Is Frozen Food Healthy?

Many people have a mistaken prejudice against produce from the freezer
May 3, 2021 Updated: May 3, 2021

If you’re like me, you may think of the food in your freezer as second rate, a fallback choice when you can’t think of what to make or didn’t get to the grocery store. I’ve always thought that frozen food was just not as good as fresh, so I did a little research, and what I found was surprising.

In some cases, frozen food is actually healthier than fresh. Wait, what? It’s true; while just-picked fruits and vegetables are the best, frozen produce can be just as nutritious, and sometimes more so than fresh. That’s because unless you have your own garden or buy from the farmer’s market, the produce you buy has been harvested before it’s fully ripe. It’s then packaged, transported, and stocked at your grocery store.

The reality is that produce typically loses most of its nutrients, such as vitamins and minerals, in the first three days after it’s been picked. By contrast, frozen produce is picked when it’s ripe and flash-frozen within hours of being harvested. A 2013 study looking at the nutritional value of fresh and frozen produce found that both were nutritionally similar on the day they were purchased. However, after five days, the frozen food actually had higher levels of vitamin A, vitamin C, and folate than the produce kept in the refrigerator.

Here are a few other things you may not know about frozen food:

You can refreeze frozen food that’s been thawed. This is true, but only if the food was thawed properly in the refrigerator—not sitting out on the counter. Food that’s been thawed by sitting out rapidly produces bacteria that can make you sick, so this is actually never a good idea. But it’s good to know that if you’ve properly thawed a frozen item and then changed your mind, it can go back into the freezer. Refreezing may change the flavor or texture, but it’s safe to eat.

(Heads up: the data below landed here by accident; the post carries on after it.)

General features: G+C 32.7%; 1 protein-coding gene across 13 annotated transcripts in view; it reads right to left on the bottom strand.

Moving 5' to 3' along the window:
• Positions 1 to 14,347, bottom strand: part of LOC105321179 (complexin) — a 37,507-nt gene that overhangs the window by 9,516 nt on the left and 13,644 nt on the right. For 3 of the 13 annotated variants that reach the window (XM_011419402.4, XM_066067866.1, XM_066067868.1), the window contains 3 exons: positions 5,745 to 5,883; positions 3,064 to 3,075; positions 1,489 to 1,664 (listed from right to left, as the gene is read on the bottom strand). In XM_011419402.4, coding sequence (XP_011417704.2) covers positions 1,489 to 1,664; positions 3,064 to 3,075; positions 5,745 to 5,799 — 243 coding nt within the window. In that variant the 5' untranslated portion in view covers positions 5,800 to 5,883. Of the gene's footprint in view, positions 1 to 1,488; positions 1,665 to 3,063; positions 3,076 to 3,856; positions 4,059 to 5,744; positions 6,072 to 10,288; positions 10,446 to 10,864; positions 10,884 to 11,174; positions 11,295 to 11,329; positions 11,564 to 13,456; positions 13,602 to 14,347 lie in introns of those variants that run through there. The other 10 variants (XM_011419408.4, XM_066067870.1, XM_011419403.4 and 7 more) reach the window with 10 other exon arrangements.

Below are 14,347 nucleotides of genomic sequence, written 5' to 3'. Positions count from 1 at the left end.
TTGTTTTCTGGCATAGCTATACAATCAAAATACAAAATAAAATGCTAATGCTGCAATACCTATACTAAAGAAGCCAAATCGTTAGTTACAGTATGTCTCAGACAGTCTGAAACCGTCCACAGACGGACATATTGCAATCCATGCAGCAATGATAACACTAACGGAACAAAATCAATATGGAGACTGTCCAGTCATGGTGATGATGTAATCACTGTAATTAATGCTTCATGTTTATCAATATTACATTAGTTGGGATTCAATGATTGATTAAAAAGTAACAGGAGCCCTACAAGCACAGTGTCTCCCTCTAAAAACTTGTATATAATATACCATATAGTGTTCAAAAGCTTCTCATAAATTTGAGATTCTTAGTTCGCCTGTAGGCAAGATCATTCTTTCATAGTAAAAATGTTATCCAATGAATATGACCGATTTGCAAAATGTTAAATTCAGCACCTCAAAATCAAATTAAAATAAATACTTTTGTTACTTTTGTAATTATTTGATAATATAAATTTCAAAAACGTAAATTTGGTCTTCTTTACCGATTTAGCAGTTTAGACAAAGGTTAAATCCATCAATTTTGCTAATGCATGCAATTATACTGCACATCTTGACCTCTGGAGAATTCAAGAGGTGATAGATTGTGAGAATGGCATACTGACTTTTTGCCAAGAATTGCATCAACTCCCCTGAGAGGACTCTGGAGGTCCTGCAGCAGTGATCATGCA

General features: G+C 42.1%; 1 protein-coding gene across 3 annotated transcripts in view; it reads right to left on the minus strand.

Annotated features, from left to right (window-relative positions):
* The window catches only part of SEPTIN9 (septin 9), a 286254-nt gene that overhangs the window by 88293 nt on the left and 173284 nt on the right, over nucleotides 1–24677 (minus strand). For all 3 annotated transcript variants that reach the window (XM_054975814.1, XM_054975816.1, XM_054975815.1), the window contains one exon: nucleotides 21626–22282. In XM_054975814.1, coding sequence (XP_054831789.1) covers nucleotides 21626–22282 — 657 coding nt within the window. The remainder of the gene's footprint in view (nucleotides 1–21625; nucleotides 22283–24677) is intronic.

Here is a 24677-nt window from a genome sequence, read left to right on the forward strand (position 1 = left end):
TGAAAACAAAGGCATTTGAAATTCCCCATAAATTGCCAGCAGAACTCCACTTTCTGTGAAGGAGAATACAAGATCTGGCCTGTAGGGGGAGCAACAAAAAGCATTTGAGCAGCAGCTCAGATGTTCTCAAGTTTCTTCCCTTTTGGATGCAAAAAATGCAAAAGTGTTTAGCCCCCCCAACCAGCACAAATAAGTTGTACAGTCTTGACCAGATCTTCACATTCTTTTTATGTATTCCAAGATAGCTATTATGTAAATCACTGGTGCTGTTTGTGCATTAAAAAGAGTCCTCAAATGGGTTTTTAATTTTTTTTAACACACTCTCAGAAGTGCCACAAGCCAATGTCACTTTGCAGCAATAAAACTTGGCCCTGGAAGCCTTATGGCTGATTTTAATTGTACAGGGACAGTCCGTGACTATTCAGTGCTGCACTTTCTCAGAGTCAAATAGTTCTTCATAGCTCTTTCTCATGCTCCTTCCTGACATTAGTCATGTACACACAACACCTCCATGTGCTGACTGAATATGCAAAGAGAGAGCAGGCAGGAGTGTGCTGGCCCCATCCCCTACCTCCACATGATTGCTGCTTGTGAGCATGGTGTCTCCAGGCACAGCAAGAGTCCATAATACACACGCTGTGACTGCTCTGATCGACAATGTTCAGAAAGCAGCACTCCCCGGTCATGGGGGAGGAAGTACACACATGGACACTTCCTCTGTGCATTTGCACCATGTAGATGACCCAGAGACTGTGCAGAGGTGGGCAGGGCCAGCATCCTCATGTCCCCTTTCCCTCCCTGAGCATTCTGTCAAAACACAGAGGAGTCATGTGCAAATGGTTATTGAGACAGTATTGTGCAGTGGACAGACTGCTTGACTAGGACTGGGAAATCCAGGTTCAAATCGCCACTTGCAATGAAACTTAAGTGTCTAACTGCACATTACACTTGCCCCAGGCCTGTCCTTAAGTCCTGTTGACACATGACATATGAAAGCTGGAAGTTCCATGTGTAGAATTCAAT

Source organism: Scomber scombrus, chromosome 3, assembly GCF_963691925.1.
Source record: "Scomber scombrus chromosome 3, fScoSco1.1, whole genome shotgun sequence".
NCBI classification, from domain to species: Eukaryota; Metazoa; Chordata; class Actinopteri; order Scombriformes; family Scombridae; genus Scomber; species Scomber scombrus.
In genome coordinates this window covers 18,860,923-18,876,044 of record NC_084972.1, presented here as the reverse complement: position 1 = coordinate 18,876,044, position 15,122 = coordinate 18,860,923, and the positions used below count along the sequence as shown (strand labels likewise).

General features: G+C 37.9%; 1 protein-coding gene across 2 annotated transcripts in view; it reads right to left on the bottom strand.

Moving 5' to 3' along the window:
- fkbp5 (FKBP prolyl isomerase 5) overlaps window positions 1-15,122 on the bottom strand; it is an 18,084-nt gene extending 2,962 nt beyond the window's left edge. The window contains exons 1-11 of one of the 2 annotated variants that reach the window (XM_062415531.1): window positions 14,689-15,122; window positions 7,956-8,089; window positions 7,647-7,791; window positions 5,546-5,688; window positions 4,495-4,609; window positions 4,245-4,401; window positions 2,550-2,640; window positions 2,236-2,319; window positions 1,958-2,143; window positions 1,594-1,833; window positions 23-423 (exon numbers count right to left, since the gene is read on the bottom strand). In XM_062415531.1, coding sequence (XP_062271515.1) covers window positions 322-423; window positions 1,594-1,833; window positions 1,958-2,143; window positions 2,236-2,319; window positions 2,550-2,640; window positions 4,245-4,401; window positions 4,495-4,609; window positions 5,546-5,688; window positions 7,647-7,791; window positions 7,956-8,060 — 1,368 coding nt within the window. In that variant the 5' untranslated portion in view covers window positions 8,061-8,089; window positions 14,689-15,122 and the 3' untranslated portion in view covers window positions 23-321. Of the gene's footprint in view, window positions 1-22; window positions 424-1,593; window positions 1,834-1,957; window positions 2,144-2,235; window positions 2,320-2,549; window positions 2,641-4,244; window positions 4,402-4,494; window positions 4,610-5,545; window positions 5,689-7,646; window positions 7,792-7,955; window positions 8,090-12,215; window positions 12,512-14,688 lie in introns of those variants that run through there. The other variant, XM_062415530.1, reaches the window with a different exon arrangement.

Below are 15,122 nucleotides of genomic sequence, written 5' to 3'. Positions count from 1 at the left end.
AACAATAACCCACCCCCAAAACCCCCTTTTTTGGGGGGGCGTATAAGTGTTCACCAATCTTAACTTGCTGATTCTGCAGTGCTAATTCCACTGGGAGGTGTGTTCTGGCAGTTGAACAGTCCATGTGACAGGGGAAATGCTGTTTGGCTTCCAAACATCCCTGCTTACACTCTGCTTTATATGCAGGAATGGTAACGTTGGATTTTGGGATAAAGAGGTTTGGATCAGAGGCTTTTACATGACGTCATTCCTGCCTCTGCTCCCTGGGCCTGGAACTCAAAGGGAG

While we’re talking about bacteria, you should know that freezing doesn’t kill it. While ideal conditions for bacteria are between 40 and 140 degrees F, freezing bacteria just makes it inactive. If there was bacteria present in your food when you put it into the freezer, it’ll still be there when you thaw it out.

Frozen food doesn’t expire. That’s right, you may find a package of frozen peas or corn buried deep in your freezer from a decade ago, and if it’s been stored properly, it would be okay to eat. Would I eat it? Probably not, but it wouldn’t make me sick. Chances are that the quality and flavor have taken a hit, but the point is that foods that are frozen properly can be eaten months and even a year or more after they were put into the freezer.

How do you freeze properly? Some simple guidelines include making sure your freezer is at least 0 degrees F or colder, allowing cooked foods to cool before freezing them, and wrapping foods to be as airtight as possible to avoid freezer burn.

Frozen foods can save you money. Frozen fruits and vegetables are picked and frozen when they’re in season, which can cost less than buying out-of-season produce. In addition, freezing food can help reduce food waste. Instead of tossing those leftovers that you won’t eat for a couple of days, you can toss them into the freezer. You can also freeze in small or single portions.

One word of caution. While frozen produce tends to hold onto its nutritional value longer than fresh, some packaged frozen vegetables and many frozen meals can be high in sodium. The good news is that today food manufacturers are listening to the demands of consumers who want low-sodium, low-calorie, whole-grain, and plant-based frozen meals. The bottom line is that fresh or frozen, you need to read the label.

Don’t get me wrong; during the summer I eat most of my produce from a shared community garden. However, when there’s more than we can eat, I won’t hesitate to put batches of pesto or loaves of zucchini bread made with ingredients from the garden into the freezer to enjoy at a later date. I now know that if frozen correctly, these foods are as nutritious in January as the day I froze them back in August.

Lynn Jaffee is a licensed acupuncturist and the author of “Simple Steps: The Chinese Way to Better Health.” This article was originally published on AcupunctureTwinCities.com